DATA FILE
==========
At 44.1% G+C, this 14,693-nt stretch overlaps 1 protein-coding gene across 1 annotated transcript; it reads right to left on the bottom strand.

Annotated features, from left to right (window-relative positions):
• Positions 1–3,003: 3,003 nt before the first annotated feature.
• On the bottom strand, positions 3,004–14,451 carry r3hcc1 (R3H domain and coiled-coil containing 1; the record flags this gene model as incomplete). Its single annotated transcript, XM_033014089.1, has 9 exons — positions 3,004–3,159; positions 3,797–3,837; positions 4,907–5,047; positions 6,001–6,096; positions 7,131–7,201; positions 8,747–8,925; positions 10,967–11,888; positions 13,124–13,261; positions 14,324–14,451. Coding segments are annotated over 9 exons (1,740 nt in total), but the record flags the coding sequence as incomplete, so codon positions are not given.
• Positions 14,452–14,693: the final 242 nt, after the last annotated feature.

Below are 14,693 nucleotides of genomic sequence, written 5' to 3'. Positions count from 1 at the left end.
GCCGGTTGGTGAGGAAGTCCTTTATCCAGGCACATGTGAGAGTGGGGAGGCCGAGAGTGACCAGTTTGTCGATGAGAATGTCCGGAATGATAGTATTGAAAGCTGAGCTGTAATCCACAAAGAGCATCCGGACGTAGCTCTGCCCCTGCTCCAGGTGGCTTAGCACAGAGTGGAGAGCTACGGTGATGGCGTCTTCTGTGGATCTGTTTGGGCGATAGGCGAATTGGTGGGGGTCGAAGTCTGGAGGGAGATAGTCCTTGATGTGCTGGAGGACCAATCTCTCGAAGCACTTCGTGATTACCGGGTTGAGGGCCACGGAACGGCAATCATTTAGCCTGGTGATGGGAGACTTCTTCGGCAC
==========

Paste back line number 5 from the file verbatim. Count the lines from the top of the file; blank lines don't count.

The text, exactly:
• Positions 14,452–14,693: the final 242 nt, after the last annotated feature.